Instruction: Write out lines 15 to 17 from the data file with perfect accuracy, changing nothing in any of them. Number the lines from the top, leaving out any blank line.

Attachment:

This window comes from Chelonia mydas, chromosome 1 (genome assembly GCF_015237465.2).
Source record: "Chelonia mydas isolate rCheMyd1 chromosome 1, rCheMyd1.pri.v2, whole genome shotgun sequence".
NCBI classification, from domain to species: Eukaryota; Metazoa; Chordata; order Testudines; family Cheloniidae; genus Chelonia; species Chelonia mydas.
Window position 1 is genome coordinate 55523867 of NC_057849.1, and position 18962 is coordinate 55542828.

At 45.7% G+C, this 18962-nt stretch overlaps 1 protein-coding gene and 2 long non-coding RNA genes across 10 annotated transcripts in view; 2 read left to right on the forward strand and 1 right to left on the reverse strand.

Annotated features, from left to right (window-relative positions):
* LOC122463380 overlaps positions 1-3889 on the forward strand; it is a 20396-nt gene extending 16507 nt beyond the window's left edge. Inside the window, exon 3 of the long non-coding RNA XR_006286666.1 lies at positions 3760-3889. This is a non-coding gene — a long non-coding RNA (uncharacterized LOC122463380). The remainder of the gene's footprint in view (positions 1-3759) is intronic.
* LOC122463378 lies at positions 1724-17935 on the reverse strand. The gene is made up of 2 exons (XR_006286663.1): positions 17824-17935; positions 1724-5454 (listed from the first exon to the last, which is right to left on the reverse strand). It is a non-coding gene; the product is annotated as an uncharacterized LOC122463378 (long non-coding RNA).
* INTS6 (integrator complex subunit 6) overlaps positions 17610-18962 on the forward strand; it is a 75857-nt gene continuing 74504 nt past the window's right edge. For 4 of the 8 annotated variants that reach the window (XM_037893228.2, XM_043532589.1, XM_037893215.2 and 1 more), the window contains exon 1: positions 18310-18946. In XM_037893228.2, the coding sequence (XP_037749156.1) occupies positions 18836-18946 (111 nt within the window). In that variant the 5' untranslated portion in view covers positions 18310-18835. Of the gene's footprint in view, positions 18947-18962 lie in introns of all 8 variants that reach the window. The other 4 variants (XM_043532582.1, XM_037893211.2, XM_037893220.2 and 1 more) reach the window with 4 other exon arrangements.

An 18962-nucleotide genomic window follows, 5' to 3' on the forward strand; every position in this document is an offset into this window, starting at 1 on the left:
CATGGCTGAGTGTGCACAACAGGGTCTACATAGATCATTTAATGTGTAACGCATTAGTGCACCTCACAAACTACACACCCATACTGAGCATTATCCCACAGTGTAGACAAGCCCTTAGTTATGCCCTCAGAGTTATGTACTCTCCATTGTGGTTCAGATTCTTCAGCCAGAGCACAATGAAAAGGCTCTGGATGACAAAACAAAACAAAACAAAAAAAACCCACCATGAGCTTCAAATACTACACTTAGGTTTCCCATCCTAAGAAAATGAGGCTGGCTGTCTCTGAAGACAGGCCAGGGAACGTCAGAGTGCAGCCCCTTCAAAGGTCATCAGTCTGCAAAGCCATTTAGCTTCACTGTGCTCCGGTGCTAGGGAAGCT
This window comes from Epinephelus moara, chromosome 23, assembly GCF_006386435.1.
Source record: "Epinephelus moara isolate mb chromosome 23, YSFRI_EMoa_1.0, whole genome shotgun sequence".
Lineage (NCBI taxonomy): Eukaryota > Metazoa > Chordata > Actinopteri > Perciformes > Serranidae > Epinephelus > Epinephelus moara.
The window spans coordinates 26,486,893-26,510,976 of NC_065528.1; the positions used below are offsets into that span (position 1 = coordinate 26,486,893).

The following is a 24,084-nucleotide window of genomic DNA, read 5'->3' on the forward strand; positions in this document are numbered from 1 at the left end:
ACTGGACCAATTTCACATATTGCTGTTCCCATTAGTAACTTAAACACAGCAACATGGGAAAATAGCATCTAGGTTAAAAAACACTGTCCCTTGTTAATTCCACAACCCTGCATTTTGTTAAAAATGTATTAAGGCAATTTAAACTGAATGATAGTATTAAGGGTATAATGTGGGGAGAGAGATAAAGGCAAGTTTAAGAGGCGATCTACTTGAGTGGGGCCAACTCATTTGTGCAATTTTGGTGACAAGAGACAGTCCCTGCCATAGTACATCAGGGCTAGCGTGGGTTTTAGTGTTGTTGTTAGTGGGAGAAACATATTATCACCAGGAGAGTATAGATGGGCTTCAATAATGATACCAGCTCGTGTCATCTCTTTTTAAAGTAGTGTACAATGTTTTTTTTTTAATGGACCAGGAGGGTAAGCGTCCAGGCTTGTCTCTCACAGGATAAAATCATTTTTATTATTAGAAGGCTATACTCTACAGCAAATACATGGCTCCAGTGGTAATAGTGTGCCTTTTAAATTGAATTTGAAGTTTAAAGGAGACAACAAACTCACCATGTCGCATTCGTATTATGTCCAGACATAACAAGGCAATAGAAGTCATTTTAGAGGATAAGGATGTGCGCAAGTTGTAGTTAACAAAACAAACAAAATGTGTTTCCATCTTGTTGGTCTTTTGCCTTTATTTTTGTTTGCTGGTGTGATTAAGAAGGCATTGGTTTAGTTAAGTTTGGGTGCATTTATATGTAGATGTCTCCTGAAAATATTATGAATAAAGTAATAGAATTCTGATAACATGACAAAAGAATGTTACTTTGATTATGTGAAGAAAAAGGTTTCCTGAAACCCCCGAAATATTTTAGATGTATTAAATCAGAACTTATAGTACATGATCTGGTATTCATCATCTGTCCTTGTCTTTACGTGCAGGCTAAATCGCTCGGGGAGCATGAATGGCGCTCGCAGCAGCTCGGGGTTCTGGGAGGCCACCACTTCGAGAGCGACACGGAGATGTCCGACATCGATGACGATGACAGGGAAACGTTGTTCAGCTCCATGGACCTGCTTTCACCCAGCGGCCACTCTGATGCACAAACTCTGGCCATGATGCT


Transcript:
The window spans coordinates 26,486,893-26,510,976 of NC_065528.1; the positions used below are offsets into that span (position 1 = coordinate 26,486,893).

The following is a 24,084-nucleotide window of genomic DNA, read 5'->3' on the forward strand; positions in this document are numbered from 1 at the left end:
ACTGGACCAATTTCACATATTGCTGTTCCCATTAGTAACTTAAACACAGCAACATGGGAAAATAGCATCTAGGTTAAAAAACACTGTCCCTTGTTAATTCCACAACCCTGCATTTTGTTAAAAATGTATTAAGGCAATTTAAACTGAATGATAGTATTAAGGGTATAATGTGGGGAGAGAGATAAAGGCAAGTTTAAGAGGCGATCTACTTGAGTGGGGCCAACTCATTTGTGCAATTTTGGTGACAAGAGACAGTCCCTGCCATAGTACATCAGGGCTAGCGTGGGTTTTAGTGTTGTTGTTAGTGGGAGAAACATATTATCACCAGGAGAGTATAGATGGGCTTCAATAATGATACCAGCTCGTGTCATCTCTTTTTAAAGTAGTGTACAATGTTTTTTTTTTAATGGACCAGGAGGGTAAGCGTCCAGGCTTGTCTCTCACAGGATAAAATCATTTTTATTATTAGAAGGCTATACTCTACAGCAAATACATGGCTCCAGTGGTAATAGTGTGCCTTTTAAATTGAATTTGAAGTTTAAAGGAGACAACAAACTCACCATGTCGCATTCGTATTATGTCCAGACATAACAAGGCAATAGAAGTCATTTTAGAGGATAAGGATGTGCGCAAGTTGTAGTTAACAAAACAAACAAAATGTGTTTCCATCTTGTTGGTCTTTTGCCTTTATTTTTGTTTGCTGGTGTGATTAAGAAGGCATTGGTTTAGTTAAGTTTGGGTGCATTTATATGTAGATGTCTCCTGAAAATATTATGAATAAAGTAATAGAATTCTGATAACATGACAAAAGAATGTTACTTTGATTATGTGAAGAAAAAGGTTTCCTGAAACCCCCGAAATATTTTAGATGTATTAAATCAGAACTTATAGTACATGATCTGGTATTCATCATCTGTCCTTGTCTTTACGTGCAGGCTAAATCGCTCGGGGAGCATGAATGGCGCTCGCAGCAGCTCGGGGTTCTGGGAGGCCACCACTTCGAGAGCGACACGGAGATGTCCGACATCGATGACGATGACAGGGAAACGTTGTTCAGCTCCATGGACCTGCTTTCACCCAGCGGCCACTCTGATGCACAAACTCTGGCCATGATGCT